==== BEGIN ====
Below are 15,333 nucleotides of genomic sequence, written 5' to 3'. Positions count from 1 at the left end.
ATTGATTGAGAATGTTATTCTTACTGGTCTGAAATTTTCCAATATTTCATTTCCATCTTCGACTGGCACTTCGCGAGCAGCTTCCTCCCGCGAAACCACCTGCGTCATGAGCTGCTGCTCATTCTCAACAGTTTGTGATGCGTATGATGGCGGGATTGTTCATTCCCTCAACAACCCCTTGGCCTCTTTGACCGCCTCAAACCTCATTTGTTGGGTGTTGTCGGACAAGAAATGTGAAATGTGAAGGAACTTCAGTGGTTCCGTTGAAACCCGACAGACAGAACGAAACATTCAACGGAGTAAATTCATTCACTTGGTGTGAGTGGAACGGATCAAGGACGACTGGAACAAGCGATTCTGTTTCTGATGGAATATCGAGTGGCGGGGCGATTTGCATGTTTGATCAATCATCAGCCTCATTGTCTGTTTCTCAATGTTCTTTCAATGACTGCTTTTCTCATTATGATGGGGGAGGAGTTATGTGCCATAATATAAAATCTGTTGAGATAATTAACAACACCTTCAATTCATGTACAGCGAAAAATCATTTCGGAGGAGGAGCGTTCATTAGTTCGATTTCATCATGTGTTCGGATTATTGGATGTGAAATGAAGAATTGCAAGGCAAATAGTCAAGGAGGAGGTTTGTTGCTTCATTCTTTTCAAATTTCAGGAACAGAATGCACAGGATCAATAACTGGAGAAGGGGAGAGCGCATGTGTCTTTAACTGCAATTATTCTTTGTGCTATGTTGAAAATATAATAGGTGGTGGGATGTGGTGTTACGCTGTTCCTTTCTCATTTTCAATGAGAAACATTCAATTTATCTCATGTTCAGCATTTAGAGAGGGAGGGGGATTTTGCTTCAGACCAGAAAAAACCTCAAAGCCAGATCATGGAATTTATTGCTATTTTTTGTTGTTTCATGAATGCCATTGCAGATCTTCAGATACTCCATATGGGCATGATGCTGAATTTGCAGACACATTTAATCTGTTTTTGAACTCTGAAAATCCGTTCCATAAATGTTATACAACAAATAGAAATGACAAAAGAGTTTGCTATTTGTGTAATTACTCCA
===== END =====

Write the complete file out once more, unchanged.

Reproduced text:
Below are 15,333 nucleotides of genomic sequence, written 5' to 3'. Positions count from 1 at the left end.
ATTGATTGAGAATGTTATTCTTACTGGTCTGAAATTTTCCAATATTTCATTTCCATCTTCGACTGGCACTTCGCGAGCAGCTTCCTCCCGCGAAACCACCTGCGTCATGAGCTGCTGCTCATTCTCAACAGTTTGTGATGCGTATGATGGCGGGATTGTTCATTCCCTCAACAACCCCTTGGCCTCTTTGACCGCCTCAAACCTCATTTGTTGGGTGTTGTCGGACAAGAAATGTGAAATGTGAAGGAACTTCAGTGGTTCCGTTGAAACCCGACAGACAGAACGAAACATTCAACGGAGTAAATTCATTCACTTGGTGTGAGTGGAACGGATCAAGGACGACTGGAACAAGCGATTCTGTTTCTGATGGAATATCGAGTGGCGGGGCGATTTGCATGTTTGATCAATCATCAGCCTCATTGTCTGTTTCTCAATGTTCTTTCAATGACTGCTTTTCTCATTATGATGGGGGAGGAGTTATGTGCCATAATATAAAATCTGTTGAGATAATTAACAACACCTTCAATTCATGTACAGCGAAAAATCATTTCGGAGGAGGAGCGTTCATTAGTTCGATTTCATCATGTGTTCGGATTATTGGATGTGAAATGAAGAATTGCAAGGCAAATAGTCAAGGAGGAGGTTTGTTGCTTCATTCTTTTCAAATTTCAGGAACAGAATGCACAGGATCAATAACTGGAGAAGGGGAGAGCGCATGTGTCTTTAACTGCAATTATTCTTTGTGCTATGTTGAAAATATAATAGGTGGTGGGATGTGGTGTTACGCTGTTCCTTTCTCATTTTCAATGAGAAACATTCAATTTATCTCATGTTCAGCATTTAGAGAGGGAGGGGGATTTTGCTTCAGACCAGAAAAAACCTCAAAGCCAGATCATGGAATTTATTGCTATTTTTTGTTGTTTCATGAATGCCATTGCAGATCTTCAGATACTCCATATGGGCATGATGCTGAATTTGCAGACACATTTAATCTGTTTTTGAACTCTGAAAATCCGTTCCATAAATGTTATACAACAAATAGAAATGACAAAAGAGTTTGCTATTTGTGTAATTACTCCA